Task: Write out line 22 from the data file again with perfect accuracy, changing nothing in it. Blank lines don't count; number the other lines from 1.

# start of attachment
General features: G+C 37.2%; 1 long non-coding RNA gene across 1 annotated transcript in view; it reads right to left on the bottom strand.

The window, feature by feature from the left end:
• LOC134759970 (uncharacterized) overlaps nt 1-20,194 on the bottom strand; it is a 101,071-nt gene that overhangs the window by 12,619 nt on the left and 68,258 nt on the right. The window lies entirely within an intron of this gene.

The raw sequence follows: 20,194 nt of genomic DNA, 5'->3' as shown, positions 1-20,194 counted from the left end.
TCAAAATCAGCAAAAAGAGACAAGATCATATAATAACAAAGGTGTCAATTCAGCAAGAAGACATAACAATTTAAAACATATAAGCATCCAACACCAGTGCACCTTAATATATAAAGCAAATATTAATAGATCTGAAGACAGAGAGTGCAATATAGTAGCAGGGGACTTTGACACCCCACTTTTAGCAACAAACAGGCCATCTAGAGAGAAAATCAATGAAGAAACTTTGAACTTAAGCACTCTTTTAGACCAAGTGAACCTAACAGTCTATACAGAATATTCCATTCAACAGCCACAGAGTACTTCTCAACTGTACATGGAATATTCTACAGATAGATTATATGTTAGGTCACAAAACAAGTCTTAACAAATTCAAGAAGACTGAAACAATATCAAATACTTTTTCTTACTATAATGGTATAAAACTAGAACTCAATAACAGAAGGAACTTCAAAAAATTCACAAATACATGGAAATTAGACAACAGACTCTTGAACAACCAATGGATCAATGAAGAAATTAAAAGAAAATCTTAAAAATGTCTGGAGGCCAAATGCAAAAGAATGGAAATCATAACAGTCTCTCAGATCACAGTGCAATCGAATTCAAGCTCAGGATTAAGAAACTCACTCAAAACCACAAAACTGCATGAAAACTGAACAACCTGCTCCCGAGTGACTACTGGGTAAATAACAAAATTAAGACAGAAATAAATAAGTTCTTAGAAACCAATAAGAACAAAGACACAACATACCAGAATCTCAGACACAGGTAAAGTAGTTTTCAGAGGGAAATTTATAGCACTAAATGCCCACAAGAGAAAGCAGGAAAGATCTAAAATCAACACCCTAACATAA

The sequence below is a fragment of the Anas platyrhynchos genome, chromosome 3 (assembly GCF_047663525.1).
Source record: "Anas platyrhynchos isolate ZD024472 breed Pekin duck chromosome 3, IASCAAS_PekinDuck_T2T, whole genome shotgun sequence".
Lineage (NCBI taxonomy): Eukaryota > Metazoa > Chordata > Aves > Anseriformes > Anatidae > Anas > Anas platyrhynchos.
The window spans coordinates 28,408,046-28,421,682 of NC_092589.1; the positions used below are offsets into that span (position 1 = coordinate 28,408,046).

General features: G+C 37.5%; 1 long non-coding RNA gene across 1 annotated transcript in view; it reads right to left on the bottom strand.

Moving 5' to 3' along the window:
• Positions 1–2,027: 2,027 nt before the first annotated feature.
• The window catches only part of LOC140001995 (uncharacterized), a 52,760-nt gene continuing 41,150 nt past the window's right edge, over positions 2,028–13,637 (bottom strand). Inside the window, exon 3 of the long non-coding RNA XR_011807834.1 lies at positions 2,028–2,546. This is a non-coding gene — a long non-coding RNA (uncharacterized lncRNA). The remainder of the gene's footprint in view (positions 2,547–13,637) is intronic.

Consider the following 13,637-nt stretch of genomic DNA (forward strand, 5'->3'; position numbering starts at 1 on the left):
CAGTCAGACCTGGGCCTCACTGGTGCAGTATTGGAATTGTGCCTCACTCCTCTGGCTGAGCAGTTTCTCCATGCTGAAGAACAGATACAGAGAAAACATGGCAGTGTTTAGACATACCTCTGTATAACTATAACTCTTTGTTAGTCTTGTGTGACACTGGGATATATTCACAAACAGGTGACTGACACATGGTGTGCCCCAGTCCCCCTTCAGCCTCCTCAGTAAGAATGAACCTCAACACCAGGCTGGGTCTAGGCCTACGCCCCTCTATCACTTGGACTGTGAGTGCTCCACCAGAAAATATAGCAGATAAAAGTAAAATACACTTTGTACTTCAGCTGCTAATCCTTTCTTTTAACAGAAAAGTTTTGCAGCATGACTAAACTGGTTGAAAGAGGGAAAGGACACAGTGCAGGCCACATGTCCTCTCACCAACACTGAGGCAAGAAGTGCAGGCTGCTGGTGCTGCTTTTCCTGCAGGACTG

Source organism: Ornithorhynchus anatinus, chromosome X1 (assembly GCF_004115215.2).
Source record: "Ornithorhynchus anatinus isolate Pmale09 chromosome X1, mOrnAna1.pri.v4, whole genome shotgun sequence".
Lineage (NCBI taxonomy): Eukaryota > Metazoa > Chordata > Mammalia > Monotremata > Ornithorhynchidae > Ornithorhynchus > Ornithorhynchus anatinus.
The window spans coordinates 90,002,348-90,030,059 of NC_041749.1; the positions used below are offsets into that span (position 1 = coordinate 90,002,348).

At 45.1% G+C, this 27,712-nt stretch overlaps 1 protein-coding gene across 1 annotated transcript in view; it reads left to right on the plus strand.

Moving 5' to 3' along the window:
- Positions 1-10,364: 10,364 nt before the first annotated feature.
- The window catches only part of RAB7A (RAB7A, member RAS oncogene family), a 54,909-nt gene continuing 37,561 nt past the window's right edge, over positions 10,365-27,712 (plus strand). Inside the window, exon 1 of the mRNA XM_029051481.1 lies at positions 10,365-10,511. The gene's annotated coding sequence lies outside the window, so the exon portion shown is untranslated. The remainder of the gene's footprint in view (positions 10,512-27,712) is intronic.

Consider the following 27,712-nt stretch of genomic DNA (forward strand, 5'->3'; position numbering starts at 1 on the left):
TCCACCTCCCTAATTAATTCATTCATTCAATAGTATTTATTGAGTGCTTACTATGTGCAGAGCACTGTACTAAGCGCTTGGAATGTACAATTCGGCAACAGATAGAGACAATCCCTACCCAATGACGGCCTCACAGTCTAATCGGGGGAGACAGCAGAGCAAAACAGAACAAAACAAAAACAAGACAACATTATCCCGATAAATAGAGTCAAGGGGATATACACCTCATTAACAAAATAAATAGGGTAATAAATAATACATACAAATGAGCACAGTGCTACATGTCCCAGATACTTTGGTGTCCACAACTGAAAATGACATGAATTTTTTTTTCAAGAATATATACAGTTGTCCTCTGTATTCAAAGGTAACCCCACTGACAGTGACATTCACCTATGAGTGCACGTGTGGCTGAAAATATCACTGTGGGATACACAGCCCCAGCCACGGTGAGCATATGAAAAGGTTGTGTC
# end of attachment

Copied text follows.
- Positions 1-10,364: 10,364 nt before the first annotated feature.